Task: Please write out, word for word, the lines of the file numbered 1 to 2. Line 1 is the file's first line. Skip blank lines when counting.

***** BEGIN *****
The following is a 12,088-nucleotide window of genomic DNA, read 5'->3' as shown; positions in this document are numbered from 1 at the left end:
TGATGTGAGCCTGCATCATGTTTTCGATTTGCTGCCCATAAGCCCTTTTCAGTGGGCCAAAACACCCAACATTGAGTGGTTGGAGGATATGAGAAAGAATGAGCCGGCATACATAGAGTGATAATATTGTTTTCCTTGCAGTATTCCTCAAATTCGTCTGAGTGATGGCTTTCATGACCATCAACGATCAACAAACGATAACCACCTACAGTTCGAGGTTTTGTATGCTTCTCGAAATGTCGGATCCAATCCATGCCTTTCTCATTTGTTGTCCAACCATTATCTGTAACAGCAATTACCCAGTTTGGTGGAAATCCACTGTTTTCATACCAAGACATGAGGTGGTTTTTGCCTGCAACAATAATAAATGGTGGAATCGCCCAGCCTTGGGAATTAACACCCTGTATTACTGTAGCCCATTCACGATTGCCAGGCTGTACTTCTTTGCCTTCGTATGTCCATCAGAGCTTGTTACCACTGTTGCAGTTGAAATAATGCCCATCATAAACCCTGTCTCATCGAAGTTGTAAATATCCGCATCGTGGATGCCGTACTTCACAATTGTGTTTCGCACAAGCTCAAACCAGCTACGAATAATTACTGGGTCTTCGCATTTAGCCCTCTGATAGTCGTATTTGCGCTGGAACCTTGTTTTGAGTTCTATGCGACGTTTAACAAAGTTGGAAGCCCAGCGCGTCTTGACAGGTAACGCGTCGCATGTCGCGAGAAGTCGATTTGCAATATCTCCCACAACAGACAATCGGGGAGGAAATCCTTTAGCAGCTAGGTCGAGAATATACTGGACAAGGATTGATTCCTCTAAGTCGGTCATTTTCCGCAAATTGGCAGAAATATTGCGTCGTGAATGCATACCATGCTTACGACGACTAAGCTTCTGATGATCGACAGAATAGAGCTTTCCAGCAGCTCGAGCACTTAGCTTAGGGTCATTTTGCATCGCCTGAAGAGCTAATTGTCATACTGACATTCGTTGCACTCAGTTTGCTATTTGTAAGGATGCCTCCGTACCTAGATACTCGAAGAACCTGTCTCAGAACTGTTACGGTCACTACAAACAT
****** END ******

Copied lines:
The following is a 12,088-nucleotide window of genomic DNA, read 5'->3' as shown; positions in this document are numbered from 1 at the left end:
TGATGTGAGCCTGCATCATGTTTTCGATTTGCTGCCCATAAGCCCTTTTCAGTGGGCCAAAACACCCAACATTGAGTGGTTGGAGGATATGAGAAAGAATGAGCCGGCATACATAGAGTGATAATATTGTTTTCCTTGCAGTATTCCTCAAATTCGTCTGAGTGATGGCTTTCATGACCATCAACGATCAACAAACGATAACCACCTACAGTTCGAGGTTTTGTATGCTTCTCGAAATGTCGGATCCAATCCATGCCTTTCTCATTTGTTGTCCAACCATTATCTGTAACAGCAATTACCCAGTTTGGTGGAAATCCACTGTTTTCATACCAAGACATGAGGTGGTTTTTGCCTGCAACAATAATAAATGGTGGAATCGCCCAGCCTTGGGAATTAACACCCTGTATTACTGTAGCCCATTCACGATTGCCAGGCTGTACTTCTTTGCCTTCGTATGTCCATCAGAGCTTGTTACCACTGTTGCAGTTGAAATAATGCCCATCATAAACCCTGTCTCATCGAAGTTGTAAATATCCGCATCGTGGATGCCGTACTTCACAATTGTGTTTCGCACAAGCTCAAACCAGCTACGAATAATTACTGGGTCTTCGCATTTAGCCCTCTGATAGTCGTATTTGCGCTGGAACCTTGTTTTGAGTTCTATGCGACGTTTAACAAAGTTGGAAGCCCAGCGCGTCTTGACAGGTAACGCGTCGCATGTCGCGAGAAGTCGATTTGCAATATCTCCCACAACAGACAATCGGGGAGGAAATCCTTTAGCAGCTAGGTCGAGAATATACTGGACAAGGATTGATTCCTCTAAGTCGGTCATTTTCCGCAAATTGGCAGAAATATTGCGTCGTGAATGCATACCATGCTTACGACGACTAAGCTTCTGATGATCGACAGAATAGAGCTTTCCAGCAGCTCGAGCACTTAGCTTAGGGTCATTTTGCATCGCCTGAAGAGCTAATTGTCATACTGACATTCGTTGCACTCAGTTTGCTATTTGTAAGGATGCCTCCGTACCTAGATACTCGAAGAACCTGTCTCAGAACTGTTACGGTCACTACAAACAT